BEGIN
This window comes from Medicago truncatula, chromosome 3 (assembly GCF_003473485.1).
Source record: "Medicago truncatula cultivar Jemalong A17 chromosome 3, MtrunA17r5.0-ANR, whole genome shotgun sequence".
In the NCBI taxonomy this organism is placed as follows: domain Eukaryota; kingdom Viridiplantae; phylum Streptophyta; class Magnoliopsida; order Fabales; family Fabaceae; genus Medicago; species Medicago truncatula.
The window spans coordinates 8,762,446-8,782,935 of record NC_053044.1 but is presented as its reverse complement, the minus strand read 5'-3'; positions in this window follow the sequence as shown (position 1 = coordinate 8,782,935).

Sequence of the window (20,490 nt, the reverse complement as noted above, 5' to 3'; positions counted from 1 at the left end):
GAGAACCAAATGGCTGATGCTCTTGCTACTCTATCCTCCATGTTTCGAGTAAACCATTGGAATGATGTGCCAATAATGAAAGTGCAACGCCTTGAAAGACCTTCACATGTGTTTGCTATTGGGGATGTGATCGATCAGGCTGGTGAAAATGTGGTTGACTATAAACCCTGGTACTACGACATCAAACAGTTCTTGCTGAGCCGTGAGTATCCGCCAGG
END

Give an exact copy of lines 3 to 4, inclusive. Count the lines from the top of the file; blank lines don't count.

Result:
In the NCBI taxonomy this organism is placed as follows: domain Eukaryota; kingdom Viridiplantae; phylum Streptophyta; class Magnoliopsida; order Fabales; family Fabaceae; genus Medicago; species Medicago truncatula.
The window spans coordinates 8,762,446-8,782,935 of record NC_053044.1 but is presented as its reverse complement, the minus strand read 5'-3'; positions in this window follow the sequence as shown (position 1 = coordinate 8,782,935).